This week several states test whether their students are meeting common core standards—but some students are sitting out in protest, the New York Times reports. Students who choose to sit out won’t see serious punishments, but if enough don’t take the test, the school as a whole could face consequences, like lost funds or amped up monitoring. It’s not clear exactly how many people will be in on this ‘sit-out,’ but what’s particularly notable is the assortment of coalitions sympathetic to their cause:
“There are forces united against it on the left side of the aisle and the right of the aisle,” said James Crisfield, a former superintendent of the school district in Millburn, N.J. “We’re also talking about things that are happening to one’s child. You mix that all up into a caldron and it does create some really high levels of interest, high levels of passion — and, shall we say, enthusiasm.”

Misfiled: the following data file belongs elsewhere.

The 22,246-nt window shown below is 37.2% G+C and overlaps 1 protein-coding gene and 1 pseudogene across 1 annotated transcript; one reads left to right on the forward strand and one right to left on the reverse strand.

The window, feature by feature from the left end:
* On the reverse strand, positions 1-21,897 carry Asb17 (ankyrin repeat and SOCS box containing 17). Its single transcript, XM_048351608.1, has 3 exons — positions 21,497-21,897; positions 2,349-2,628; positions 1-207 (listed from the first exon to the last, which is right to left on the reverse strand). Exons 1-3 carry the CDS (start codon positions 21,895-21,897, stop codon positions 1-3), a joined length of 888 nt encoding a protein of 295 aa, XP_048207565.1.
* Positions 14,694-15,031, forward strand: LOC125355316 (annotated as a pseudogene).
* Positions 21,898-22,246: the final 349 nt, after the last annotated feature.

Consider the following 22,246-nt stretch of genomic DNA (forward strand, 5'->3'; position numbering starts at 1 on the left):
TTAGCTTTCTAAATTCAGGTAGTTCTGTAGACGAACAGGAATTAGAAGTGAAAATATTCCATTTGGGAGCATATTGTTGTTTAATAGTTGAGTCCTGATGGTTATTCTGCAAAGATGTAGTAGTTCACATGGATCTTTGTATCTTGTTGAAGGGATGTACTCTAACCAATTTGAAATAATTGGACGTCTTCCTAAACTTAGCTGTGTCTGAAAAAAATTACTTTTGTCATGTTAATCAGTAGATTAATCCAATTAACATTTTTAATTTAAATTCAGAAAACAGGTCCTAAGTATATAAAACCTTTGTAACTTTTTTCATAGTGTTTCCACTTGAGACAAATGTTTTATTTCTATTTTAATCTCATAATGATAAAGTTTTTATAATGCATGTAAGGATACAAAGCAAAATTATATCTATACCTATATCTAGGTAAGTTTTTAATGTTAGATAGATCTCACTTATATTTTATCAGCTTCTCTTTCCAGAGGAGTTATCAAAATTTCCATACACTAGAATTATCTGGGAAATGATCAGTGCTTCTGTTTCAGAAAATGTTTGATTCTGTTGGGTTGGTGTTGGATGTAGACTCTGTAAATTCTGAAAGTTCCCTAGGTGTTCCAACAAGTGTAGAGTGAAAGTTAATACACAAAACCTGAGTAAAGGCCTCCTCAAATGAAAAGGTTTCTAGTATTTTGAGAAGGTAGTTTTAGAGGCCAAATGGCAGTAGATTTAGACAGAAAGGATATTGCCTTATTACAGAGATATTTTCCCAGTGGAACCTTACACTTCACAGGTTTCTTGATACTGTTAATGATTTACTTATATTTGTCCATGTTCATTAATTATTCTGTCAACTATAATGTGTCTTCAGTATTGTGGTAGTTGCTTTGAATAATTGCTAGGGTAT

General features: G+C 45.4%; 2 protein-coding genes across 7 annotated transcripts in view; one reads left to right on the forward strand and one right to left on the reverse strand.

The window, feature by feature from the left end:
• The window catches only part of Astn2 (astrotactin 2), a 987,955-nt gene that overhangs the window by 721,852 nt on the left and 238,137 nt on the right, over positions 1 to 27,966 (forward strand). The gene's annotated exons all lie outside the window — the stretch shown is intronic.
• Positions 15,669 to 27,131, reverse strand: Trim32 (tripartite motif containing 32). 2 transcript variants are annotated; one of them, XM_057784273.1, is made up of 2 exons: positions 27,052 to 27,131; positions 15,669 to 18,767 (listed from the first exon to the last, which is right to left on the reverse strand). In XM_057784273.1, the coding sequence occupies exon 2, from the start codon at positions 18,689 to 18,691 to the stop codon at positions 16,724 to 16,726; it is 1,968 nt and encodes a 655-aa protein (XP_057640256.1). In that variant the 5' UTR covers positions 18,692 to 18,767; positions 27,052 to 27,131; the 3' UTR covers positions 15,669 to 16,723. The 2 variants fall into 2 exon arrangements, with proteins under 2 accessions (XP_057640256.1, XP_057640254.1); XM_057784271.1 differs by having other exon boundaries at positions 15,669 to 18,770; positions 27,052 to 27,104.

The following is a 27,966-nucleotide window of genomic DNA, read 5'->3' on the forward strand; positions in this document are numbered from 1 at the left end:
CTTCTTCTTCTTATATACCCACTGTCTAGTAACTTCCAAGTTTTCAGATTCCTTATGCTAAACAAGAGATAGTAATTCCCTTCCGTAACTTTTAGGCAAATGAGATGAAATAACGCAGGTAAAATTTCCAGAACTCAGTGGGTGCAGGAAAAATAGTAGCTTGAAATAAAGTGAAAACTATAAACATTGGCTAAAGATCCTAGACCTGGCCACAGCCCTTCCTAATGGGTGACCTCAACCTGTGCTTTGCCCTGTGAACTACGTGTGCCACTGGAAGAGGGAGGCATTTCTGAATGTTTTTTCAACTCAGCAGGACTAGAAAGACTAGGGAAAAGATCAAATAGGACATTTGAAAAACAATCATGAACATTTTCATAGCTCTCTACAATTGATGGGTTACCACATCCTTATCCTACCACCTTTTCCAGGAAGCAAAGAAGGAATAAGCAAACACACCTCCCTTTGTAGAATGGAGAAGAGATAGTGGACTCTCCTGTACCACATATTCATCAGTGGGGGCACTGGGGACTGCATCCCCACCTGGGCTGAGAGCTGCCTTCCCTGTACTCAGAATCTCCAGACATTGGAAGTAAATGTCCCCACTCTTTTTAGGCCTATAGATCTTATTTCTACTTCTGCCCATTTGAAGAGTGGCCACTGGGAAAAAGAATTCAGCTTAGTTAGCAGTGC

The left dislikes it because the tests provide fodder for evaluating teachers and the right dislikes it because they are suspicious of uniform federal standards foisted on different states. That latter objection seems right to us—evaluation is good, but should be locally generated—but the more interesting point the article raises is how bipartisan this intense grassroots opposition is. In a polarized country, perhaps common core has achieved the miraculous feat of uniting unions and parents afraid of a “federal takeover”of education. That suggests in turn just how difficult it has become to solve problems on the federal level. As we remarked on another occasion, “America is too big and its citizens are too diverse for one-size-fits-all solutions to some of our culture war issues.” If the common core movement is any guide, that may be true for education policy, as well.